Children of the Court, by David Bax
Robert May’s Kids for Cash opens with a commendable amount of restraint for a documentary that is going to set your heart and your morals on fire with rage. Were it up to me to relay this story of devastating injustice, I’d be screaming and frothing from the jump. But May begins quietly, with the sound of young people and their parents telling the tales of the minor infractions that put them in juvenile detention while the camera explores a crude model of a small town built from construction paper.
Kids for Cash details the scandal in which a Pennsylvania judge sentenced astronomically large numbers of children to be locked up for such “crimes” as getting into a schoolyard fight or mouthing off to an adult neighbor. The judge, Mark Ciavarella, also received more than $2,000,000 from the backers of the privately owned juvenile detention center where most of the children were sent. These kids and their parents were, in many cases, deceived into waiving their right to an attorney. Currently, Ciavarella is in prison for his actions. The vengeful part of me wants to say he’s where he belongs but, to its great credit, Kids for Cash – not content merely to tell this emotional story – goes on to question what jailing someone means, what it does to them and their families, and why exactly we do it to anyone.
First, though, the vitriol. It’s galling and potentially galvanizing to learn that these third world kangaroo courts could be allowed to exist within a system with supposed checks and balances. Even after struggling with the question of how it could have happened logistically, there remains the more vexing matter of how it could have happened morally. It is literally unconscionable to me that this man could be either ignorant or insouciant enough to ruin young people’s lives forever in the span of a 60 to 90 second “hearing.” Even if, as Ciaveralla claims, he was paid as a finder’s fee for getting the center built and not as an incentive to keep it occupied, the man’s actions were monstrous. Some explanation may exist in the hints of a narcissistic psychosis. He ruins his initial plea deal because he can’t keep his mouth shut in front of reporters. Then he agrees to be interviewed at length for this film without notifying his attorney. Both at least establish a continuity of bad judgment, to put it mildly. But I suppose, given that this is a man who seized on post-Columbine panic to pump even more souls into an already flawed juvenile justice system, he’d have to have something wrong with his brain just to get to sleep at night.
One of the points most repeated by some of May’s talking heads is that it is foolhardy to treat juvenile misbehavior the same as we would the transgressions of adults. Kids have less understanding of consequences so deterrents largely fail. In addition, children are particularly impressionable so the problem of institutionalization furthering removing them from civil society instead of improving their relationship with it – already a major flaw in the adult prison system – is exacerbated. Add to that the inconceivable overreaction inherent in their sentences in these cases and you’ve got a kid who’s been fundamentally altered for the worse. May serves his themes well by displaying both “good” kids and kids who had an admitted history of troubles before coming to Ciavarella’s court to make his case that, even if they were all rotten, they didn’t deserve what happened to them. Even allowing for further auteurist manipulation, we still can’t deny the facts. We know what they did and we know how much time they served. It’s plainly outrageous.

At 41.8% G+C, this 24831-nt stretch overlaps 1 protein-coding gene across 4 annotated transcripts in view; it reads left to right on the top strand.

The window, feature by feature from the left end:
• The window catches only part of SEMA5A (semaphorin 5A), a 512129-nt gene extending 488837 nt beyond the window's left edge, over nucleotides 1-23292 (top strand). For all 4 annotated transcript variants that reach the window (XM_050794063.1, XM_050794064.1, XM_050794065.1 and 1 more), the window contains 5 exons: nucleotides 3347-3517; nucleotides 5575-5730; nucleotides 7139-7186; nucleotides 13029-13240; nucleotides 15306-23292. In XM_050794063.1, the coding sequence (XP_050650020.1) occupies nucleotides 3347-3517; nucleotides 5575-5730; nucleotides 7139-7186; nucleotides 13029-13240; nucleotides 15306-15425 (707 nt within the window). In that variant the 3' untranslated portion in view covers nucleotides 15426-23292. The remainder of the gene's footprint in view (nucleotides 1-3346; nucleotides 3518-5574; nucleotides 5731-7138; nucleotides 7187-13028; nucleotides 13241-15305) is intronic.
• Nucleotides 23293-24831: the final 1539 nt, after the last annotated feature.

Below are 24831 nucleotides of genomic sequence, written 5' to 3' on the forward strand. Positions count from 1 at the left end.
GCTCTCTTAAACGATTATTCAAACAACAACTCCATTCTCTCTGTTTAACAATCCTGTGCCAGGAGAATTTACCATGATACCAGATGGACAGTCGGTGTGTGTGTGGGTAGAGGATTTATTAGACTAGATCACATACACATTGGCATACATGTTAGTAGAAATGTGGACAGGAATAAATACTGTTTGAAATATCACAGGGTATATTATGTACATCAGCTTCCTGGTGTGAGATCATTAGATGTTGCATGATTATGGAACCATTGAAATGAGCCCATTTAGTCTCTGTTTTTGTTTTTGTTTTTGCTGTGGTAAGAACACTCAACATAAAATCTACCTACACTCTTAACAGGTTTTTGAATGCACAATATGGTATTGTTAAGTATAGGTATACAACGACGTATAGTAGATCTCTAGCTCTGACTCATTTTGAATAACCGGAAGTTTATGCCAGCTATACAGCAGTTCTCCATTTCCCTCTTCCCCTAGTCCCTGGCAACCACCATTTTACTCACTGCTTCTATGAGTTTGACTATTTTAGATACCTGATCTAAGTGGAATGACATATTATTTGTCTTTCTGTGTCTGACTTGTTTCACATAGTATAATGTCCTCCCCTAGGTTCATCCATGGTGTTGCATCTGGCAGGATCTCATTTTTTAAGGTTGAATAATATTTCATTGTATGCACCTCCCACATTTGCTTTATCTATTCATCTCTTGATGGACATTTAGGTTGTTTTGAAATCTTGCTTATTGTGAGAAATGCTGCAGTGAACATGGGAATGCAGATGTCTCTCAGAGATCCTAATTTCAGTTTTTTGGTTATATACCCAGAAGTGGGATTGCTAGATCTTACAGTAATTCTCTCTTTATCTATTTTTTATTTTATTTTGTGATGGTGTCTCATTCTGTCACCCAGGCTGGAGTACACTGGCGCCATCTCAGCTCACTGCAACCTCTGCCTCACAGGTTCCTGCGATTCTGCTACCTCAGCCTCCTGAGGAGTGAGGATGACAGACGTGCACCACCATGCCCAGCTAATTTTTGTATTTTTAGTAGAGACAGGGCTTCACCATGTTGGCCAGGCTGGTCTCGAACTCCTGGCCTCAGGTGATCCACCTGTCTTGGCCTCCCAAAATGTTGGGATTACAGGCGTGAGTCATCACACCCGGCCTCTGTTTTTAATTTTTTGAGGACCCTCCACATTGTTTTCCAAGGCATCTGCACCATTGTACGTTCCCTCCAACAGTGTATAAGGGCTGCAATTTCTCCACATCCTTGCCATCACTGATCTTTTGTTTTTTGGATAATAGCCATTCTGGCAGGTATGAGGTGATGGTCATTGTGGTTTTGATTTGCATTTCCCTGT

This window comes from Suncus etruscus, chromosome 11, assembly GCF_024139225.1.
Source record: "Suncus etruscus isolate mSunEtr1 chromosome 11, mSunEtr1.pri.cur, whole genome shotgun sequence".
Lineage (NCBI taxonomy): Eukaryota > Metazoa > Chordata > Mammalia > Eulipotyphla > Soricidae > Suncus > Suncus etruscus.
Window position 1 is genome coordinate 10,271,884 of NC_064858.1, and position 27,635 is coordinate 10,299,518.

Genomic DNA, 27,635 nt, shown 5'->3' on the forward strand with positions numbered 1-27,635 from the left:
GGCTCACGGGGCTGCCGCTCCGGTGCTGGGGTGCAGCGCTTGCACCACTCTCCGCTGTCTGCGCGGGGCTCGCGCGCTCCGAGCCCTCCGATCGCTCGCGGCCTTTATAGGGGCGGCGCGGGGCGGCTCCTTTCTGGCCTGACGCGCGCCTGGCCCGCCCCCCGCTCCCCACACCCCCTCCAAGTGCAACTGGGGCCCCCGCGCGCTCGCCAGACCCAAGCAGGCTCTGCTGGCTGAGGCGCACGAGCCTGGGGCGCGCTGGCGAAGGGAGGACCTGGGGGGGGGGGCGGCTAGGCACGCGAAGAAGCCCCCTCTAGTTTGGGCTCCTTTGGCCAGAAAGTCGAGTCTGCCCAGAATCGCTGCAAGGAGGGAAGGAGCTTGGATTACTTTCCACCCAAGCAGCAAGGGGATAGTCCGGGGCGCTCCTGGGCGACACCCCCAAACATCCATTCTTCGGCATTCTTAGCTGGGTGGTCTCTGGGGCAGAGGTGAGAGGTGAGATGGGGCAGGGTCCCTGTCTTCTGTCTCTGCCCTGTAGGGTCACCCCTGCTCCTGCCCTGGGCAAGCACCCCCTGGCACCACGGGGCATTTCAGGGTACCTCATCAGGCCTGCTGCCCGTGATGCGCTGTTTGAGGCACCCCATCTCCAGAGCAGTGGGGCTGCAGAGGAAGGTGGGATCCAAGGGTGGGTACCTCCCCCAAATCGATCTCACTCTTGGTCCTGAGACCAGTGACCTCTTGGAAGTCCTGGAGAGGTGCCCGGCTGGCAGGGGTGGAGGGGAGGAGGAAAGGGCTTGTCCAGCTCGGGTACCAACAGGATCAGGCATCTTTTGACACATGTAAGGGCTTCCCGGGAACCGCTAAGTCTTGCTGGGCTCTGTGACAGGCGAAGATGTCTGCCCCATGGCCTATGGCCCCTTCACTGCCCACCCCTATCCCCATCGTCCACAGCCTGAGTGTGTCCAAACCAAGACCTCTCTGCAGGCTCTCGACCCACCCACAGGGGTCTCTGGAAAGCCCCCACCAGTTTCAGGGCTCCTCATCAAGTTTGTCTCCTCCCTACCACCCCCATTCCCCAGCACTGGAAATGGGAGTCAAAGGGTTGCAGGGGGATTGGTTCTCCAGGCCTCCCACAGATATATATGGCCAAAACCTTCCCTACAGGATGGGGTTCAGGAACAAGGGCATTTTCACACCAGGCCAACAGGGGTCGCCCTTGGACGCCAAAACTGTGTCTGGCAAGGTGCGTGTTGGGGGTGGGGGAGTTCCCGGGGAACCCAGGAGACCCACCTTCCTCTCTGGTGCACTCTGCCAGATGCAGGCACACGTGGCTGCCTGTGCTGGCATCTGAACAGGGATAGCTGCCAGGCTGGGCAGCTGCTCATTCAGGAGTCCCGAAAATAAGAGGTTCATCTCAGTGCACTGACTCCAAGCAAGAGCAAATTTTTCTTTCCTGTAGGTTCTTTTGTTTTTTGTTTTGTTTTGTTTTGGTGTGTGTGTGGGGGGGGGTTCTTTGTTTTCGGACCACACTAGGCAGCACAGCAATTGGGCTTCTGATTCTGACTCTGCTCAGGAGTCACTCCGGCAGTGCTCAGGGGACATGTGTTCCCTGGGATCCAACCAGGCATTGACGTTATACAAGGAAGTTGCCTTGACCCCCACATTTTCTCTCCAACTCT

But now I’m slipping back into anger. Returning to my (even-headed, in no way furious) points, another thing that is plain to see is where these young people are now – the ones that are still alive, at least. What point does incarceration serve other to rehabilitate? If the point is merely punishment, you may as well execute all these kids for as much good as you’re doing for society when you put them in prison. Rehabilitation is demonstrably not achieved. In the best possible cases, these people survived without getting too screwed up by the experience and managed to walk away without post-traumatic stress disorder. Some weren’t so lucky.
Given Ciavarella’s age, it’s unlikely that we’ll ever get a sense of how prison will have changed him because he likely won’t outlive his sentence. I don’t say this to gloat because, if Kids for Cash, preaches anything, it’s that incarceration is good for exactly nobody. Apart from the age difference, though, there are a number of similarities between his fate and the fates he doled out to thousands of children. For one, his sentence is far longer than the expected term for his crimes, likely due to the public outrage the scandal sparked. A deeper instance of karmic reflection comes near the end when Ciavarella laments that we won’t be present in the childhoods of his grandchildren. He spent years removing children from their families but does he understand now? Does he think what he does was wrong? Will any of us learn anything from this story and do anything about it other than shake our heads? I hope so.